When your eyes dart from the keyboard to the computer screen, then out the window, your brain must recompose the picture for each shift. In two papers in today's issue of Nature, separate groups report that in the fraction of a second before the eyes flick, your brain distorts the positions of objects. A more complete understanding of this distortion could someday help engineers design instrument panels for cars and airplanes that are easier on the eye.
Vision researchers have long known that during the tenth of a second before an eye movement, the brain's perception of the position of a single point of light starts to shift in the direction the eyes are about to move. John Ross of the University of Western Australia in Nedlands and David Burr of the Università di Roma in Italy put eight different people in front of a computer screen surrounded by white cardboard to block out external stimuli. Each subject stared at a dot on the screen and was told to shift focus to another dot that appeared 20 degrees to the right. The researchers found that if they briefly flashed a green bar between the two dots during the tenth of a second before the eyes moved, the subject would perceive the flashed bar to the right of its actual location. The closer they put the flash to the new point of focus, the more distorted the perceived location. "There's a lot of evidence now that very little is kept accurately" during the transition, Burr says.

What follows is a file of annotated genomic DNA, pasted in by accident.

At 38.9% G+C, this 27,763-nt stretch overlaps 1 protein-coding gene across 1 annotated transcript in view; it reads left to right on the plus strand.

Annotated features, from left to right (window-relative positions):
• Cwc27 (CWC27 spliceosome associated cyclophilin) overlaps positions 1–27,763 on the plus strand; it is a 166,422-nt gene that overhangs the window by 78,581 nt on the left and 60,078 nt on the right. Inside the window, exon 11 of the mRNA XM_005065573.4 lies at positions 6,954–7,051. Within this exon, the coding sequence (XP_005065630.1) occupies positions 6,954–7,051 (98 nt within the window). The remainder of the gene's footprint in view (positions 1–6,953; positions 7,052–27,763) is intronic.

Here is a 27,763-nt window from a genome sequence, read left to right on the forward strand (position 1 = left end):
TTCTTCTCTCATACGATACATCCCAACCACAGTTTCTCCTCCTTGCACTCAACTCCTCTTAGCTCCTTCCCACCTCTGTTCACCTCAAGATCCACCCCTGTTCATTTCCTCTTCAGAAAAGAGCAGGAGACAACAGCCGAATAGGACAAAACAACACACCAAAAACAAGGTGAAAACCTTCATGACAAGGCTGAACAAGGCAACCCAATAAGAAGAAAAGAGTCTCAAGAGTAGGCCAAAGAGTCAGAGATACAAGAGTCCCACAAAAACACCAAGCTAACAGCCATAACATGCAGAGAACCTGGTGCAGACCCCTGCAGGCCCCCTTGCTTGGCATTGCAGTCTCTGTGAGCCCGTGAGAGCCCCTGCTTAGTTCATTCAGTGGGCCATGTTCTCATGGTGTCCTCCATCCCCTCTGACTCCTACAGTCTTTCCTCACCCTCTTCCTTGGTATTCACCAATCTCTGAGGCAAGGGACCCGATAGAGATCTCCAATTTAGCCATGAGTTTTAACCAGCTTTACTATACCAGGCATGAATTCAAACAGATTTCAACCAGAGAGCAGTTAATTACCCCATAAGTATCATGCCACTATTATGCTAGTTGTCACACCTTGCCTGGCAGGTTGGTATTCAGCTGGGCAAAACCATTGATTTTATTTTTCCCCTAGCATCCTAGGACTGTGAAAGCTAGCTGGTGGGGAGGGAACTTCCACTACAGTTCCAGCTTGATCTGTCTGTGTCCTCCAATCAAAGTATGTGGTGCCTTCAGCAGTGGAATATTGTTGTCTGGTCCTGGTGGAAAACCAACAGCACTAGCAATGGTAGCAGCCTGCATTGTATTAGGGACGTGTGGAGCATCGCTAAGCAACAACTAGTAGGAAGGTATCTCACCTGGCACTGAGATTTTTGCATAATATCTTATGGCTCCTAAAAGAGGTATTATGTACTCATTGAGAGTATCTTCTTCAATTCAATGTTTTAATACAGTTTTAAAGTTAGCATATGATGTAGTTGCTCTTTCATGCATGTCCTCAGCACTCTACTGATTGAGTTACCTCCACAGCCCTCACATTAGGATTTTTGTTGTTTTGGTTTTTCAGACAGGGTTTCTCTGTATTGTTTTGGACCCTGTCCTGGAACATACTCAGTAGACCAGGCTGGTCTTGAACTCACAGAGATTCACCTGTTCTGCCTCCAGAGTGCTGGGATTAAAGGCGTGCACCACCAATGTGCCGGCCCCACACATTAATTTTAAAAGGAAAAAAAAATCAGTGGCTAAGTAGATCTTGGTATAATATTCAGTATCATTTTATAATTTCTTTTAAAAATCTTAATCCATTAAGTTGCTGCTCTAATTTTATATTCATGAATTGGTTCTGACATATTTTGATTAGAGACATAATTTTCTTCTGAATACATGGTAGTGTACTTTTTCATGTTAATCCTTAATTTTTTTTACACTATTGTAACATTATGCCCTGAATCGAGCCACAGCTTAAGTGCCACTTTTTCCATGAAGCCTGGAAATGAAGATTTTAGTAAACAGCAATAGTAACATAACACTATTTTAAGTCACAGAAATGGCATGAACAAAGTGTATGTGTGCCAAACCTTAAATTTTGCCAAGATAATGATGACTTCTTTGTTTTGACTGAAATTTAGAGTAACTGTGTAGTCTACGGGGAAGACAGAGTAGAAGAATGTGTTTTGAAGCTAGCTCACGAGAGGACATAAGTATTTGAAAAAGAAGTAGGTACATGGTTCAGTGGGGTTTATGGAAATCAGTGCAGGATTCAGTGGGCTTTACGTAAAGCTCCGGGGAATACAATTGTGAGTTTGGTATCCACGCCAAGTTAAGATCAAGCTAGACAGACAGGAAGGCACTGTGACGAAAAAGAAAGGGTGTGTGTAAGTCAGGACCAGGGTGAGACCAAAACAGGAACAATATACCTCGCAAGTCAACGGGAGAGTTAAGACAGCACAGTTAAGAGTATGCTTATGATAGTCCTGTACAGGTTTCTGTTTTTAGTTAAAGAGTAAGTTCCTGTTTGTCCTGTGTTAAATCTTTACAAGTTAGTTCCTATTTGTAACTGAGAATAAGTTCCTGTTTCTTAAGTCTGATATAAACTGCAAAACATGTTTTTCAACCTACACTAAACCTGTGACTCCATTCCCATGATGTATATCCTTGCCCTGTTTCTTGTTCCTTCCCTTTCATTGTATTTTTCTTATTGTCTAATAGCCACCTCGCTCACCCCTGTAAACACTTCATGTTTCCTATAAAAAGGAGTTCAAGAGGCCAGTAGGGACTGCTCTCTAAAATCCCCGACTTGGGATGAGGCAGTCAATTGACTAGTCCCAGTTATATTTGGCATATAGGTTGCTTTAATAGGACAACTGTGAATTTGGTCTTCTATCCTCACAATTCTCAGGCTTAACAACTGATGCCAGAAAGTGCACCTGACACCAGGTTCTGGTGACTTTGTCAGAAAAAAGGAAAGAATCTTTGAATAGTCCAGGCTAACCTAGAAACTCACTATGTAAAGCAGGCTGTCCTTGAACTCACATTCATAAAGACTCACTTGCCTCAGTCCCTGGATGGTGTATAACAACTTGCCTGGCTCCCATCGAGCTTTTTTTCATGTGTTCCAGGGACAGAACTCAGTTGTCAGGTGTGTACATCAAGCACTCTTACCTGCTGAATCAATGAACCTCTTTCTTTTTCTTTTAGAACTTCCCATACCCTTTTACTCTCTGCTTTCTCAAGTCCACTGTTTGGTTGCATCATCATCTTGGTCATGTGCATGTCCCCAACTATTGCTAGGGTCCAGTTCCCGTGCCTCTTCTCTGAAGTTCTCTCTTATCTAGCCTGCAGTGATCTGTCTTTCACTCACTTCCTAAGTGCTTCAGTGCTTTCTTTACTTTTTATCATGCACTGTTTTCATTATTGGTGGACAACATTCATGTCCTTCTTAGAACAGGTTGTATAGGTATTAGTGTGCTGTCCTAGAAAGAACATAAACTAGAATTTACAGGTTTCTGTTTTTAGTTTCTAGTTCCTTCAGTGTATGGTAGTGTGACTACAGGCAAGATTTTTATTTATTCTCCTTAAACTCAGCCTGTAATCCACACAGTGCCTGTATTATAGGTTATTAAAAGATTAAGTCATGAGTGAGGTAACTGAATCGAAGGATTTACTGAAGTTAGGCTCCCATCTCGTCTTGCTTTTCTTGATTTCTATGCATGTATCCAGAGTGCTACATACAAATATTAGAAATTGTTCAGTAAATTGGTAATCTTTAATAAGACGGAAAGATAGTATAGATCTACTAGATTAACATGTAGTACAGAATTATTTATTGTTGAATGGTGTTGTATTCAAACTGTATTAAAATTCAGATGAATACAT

The other research group, led by John Schlag of the University of California, Los Angeles, also saw a shift and a compression of the visual field, but with a slight difference: In Schlag's experiments, objects appeared to move only in the direction of the glance, whereas Burr saw shifting in both directions, but always toward the target. Schlag suggests that a difference in the experimental setup--his subjects saw their stimuli against a completely dark background--could explain the variation in results. He thinks the lighted background in Burr's experiment could give the subject more frames of reference, which in turn changes the way the brain responds to the shift in focus.
Christopher Bockisch, a neurologist at the Smith-Kettlewell Eye Institute in San Francisco, says these experiments are a significant advance in understanding how the eye works, and they may suggest better designs for airplane consoles and other environments where people must handle many kinds of visual input simultaneously. He suggests, for instance, that there may be some minimum brightness for a landing light outside a dark cockpit window in order for a pilot to see it in its accurate position.